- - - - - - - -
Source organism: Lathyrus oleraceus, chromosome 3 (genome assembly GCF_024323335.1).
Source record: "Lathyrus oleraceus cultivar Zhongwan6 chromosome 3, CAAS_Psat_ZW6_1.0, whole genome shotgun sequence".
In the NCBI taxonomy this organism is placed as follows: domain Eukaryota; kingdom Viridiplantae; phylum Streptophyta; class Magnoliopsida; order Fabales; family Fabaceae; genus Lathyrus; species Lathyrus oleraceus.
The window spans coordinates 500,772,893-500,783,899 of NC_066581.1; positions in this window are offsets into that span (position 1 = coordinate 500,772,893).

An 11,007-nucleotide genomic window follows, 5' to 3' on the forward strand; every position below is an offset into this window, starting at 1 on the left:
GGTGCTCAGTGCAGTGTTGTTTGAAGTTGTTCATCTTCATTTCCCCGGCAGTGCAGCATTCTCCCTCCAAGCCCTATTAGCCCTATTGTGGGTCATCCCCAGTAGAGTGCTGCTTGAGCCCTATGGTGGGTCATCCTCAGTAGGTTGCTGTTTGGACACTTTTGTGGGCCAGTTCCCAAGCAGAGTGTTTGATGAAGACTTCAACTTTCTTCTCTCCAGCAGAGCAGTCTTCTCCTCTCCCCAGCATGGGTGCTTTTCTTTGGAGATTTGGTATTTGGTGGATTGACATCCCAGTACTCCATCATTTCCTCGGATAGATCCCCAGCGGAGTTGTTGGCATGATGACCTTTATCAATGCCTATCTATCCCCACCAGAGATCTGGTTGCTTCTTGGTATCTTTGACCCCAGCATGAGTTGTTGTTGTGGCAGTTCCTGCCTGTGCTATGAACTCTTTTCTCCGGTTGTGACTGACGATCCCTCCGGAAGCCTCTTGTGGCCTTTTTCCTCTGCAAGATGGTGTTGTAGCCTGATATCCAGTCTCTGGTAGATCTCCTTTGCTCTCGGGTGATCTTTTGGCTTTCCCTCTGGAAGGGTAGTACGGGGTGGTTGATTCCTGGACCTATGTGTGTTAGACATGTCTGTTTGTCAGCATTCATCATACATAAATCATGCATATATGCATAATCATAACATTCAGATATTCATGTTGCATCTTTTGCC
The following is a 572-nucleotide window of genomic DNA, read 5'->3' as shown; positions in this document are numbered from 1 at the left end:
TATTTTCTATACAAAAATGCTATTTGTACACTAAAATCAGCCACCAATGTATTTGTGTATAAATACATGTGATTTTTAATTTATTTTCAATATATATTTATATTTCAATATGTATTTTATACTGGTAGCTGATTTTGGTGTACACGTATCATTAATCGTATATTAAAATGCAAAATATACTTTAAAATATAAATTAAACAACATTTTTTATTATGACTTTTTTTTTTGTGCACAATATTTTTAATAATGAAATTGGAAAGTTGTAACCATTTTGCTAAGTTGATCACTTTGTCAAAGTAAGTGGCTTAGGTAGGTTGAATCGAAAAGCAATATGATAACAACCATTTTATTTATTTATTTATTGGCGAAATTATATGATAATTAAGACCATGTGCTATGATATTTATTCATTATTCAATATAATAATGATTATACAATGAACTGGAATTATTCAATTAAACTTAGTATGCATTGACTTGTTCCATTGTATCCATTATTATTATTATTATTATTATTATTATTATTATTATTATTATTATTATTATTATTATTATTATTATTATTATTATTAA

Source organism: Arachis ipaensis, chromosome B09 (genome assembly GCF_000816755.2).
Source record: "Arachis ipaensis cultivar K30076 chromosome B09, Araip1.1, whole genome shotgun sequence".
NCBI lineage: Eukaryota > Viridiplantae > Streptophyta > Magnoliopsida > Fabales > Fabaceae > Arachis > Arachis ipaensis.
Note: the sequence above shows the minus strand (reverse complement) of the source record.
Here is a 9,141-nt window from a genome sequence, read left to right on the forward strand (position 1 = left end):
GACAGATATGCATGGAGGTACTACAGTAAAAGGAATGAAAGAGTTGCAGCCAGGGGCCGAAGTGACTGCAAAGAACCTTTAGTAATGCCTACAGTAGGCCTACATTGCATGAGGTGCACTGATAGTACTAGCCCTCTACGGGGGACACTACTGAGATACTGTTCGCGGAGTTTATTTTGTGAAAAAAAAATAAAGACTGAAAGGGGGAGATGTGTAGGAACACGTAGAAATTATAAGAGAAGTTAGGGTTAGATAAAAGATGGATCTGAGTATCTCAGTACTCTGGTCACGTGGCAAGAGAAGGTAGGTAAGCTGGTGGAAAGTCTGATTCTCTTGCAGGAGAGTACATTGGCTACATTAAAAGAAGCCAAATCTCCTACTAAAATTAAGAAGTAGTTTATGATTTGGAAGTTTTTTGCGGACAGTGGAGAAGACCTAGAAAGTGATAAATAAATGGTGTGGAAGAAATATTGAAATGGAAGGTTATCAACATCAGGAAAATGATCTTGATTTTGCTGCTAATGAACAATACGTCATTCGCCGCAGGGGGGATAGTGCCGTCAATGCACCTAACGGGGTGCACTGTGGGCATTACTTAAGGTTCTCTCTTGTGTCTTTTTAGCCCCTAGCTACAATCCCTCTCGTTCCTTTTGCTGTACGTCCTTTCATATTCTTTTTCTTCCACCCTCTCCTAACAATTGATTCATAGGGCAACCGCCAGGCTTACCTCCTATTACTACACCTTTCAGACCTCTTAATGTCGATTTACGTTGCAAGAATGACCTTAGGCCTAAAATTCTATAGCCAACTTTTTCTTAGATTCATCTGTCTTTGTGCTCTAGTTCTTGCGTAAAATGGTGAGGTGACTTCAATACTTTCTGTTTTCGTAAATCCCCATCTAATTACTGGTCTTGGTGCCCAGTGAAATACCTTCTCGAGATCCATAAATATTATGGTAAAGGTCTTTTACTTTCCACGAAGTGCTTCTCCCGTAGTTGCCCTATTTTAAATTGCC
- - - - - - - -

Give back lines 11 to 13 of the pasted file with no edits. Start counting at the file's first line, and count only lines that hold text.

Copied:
NCBI lineage: Eukaryota > Viridiplantae > Streptophyta > Magnoliopsida > Fabales > Fabaceae > Arachis > Arachis ipaensis.
Note: the sequence above shows the minus strand (reverse complement) of the source record.
Here is a 9,141-nt window from a genome sequence, read left to right on the forward strand (position 1 = left end):